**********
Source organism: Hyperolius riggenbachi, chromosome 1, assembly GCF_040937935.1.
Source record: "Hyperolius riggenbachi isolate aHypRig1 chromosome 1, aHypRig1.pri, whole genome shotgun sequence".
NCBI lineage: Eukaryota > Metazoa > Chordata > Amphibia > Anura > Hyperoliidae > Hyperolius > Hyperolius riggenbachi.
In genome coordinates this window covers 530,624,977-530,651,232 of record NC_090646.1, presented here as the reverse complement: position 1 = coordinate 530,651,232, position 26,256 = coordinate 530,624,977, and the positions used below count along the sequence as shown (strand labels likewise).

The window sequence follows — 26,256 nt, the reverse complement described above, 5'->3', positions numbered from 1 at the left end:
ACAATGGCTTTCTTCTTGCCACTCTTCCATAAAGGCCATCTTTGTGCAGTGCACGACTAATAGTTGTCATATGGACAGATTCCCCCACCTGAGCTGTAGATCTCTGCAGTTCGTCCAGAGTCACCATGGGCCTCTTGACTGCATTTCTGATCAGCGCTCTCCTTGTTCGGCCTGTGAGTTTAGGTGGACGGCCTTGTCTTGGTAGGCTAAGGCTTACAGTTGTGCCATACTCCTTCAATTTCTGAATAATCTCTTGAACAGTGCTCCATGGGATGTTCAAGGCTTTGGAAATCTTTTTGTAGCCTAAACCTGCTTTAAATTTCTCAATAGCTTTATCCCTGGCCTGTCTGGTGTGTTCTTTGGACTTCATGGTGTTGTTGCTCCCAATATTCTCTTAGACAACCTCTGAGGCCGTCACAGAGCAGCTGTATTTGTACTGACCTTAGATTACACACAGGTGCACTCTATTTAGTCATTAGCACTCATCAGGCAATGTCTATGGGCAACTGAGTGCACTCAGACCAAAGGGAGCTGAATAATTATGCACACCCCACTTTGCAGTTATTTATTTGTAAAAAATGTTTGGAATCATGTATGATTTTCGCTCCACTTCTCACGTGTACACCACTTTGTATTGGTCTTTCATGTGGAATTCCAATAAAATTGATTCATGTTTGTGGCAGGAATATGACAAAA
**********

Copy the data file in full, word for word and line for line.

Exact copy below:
Source organism: Hyperolius riggenbachi, chromosome 1, assembly GCF_040937935.1.
Source record: "Hyperolius riggenbachi isolate aHypRig1 chromosome 1, aHypRig1.pri, whole genome shotgun sequence".
NCBI lineage: Eukaryota > Metazoa > Chordata > Amphibia > Anura > Hyperoliidae > Hyperolius > Hyperolius riggenbachi.
In genome coordinates this window covers 530,624,977-530,651,232 of record NC_090646.1, presented here as the reverse complement: position 1 = coordinate 530,651,232, position 26,256 = coordinate 530,624,977, and the positions used below count along the sequence as shown (strand labels likewise).

The window sequence follows — 26,256 nt, the reverse complement described above, 5'->3', positions numbered from 1 at the left end:
ACAATGGCTTTCTTCTTGCCACTCTTCCATAAAGGCCATCTTTGTGCAGTGCACGACTAATAGTTGTCATATGGACAGATTCCCCCACCTGAGCTGTAGATCTCTGCAGTTCGTCCAGAGTCACCATGGGCCTCTTGACTGCATTTCTGATCAGCGCTCTCCTTGTTCGGCCTGTGAGTTTAGGTGGACGGCCTTGTCTTGGTAGGCTAAGGCTTACAGTTGTGCCATACTCCTTCAATTTCTGAATAATCTCTTGAACAGTGCTCCATGGGATGTTCAAGGCTTTGGAAATCTTTTTGTAGCCTAAACCTGCTTTAAATTTCTCAATAGCTTTATCCCTGGCCTGTCTGGTGTGTTCTTTGGACTTCATGGTGTTGTTGCTCCCAATATTCTCTTAGACAACCTCTGAGGCCGTCACAGAGCAGCTGTATTTGTACTGACCTTAGATTACACACAGGTGCACTCTATTTAGTCATTAGCACTCATCAGGCAATGTCTATGGGCAACTGAGTGCACTCAGACCAAAGGGAGCTGAATAATTATGCACACCCCACTTTGCAGTTATTTATTTGTAAAAAATGTTTGGAATCATGTATGATTTTCGCTCCACTTCTCACGTGTACACCACTTTGTATTGGTCTTTCATGTGGAATTCCAATAAAATTGATTCATGTTTGTGGCAGGAATATGACAAAA